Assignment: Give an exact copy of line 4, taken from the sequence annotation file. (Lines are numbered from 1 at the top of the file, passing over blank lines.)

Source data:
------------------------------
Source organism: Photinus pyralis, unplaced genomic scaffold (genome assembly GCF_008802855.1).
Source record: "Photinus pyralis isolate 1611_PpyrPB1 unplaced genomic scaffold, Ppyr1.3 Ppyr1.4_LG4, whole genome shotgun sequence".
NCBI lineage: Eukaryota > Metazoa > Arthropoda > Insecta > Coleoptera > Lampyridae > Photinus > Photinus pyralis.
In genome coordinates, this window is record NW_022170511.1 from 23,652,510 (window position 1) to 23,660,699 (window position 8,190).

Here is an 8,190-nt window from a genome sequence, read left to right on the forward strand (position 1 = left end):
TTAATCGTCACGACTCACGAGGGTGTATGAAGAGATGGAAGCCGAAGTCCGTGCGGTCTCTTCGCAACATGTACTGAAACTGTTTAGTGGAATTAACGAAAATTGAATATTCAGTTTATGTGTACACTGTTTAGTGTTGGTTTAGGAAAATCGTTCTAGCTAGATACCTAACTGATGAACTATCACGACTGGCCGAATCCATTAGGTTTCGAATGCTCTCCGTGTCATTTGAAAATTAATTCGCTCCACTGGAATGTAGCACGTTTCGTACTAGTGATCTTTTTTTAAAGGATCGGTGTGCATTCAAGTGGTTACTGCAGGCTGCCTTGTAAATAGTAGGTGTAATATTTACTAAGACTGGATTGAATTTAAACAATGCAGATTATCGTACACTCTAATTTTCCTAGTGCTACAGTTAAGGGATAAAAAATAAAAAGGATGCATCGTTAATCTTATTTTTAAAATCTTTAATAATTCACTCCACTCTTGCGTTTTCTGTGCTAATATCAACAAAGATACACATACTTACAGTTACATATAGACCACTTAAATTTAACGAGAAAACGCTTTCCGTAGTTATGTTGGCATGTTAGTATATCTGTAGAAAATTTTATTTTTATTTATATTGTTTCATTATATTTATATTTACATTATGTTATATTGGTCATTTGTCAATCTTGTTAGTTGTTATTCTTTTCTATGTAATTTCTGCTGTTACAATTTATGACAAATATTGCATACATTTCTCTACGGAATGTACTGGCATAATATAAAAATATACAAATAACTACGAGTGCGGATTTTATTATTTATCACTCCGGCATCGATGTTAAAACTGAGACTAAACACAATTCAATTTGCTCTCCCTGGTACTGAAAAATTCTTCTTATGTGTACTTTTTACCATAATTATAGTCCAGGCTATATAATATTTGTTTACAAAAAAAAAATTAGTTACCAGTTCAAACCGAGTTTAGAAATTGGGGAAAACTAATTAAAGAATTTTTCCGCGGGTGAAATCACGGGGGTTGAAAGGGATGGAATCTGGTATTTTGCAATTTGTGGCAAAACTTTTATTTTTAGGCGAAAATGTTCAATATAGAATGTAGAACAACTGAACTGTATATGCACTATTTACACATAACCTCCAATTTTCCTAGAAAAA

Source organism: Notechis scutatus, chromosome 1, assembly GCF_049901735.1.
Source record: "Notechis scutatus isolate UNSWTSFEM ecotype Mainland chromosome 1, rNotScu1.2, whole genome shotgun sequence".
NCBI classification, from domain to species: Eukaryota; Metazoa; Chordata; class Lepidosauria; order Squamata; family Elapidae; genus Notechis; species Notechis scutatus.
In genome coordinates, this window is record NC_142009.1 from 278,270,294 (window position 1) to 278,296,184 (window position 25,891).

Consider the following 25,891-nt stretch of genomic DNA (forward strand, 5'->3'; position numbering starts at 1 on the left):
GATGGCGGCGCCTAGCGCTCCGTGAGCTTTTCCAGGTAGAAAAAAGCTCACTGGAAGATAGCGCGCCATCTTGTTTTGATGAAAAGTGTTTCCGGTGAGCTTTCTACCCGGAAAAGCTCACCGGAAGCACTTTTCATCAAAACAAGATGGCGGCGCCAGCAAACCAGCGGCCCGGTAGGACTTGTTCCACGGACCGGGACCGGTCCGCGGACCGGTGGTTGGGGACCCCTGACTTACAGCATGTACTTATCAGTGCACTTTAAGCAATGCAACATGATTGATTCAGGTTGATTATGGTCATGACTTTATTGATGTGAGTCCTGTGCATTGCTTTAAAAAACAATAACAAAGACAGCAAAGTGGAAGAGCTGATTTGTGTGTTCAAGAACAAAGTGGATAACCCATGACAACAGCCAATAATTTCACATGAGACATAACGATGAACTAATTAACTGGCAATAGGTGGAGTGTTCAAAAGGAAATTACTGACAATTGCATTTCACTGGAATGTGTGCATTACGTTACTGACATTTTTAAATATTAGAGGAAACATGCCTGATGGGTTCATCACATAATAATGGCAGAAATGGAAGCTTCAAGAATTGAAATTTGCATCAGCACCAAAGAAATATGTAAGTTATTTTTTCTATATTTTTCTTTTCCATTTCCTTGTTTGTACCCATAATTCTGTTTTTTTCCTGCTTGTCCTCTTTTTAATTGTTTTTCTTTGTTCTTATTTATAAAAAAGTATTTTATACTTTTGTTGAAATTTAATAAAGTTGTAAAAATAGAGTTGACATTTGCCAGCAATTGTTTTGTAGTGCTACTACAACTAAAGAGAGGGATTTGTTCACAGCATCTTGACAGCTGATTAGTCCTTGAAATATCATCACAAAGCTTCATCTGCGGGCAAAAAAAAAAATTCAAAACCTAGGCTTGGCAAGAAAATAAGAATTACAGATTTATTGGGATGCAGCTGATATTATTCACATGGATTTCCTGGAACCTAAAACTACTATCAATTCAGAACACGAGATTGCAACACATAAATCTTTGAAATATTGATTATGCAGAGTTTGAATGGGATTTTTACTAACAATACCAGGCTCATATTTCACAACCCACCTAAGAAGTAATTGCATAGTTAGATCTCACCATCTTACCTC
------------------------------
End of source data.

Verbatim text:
In genome coordinates, this window is record NW_022170511.1 from 23,652,510 (window position 1) to 23,660,699 (window position 8,190).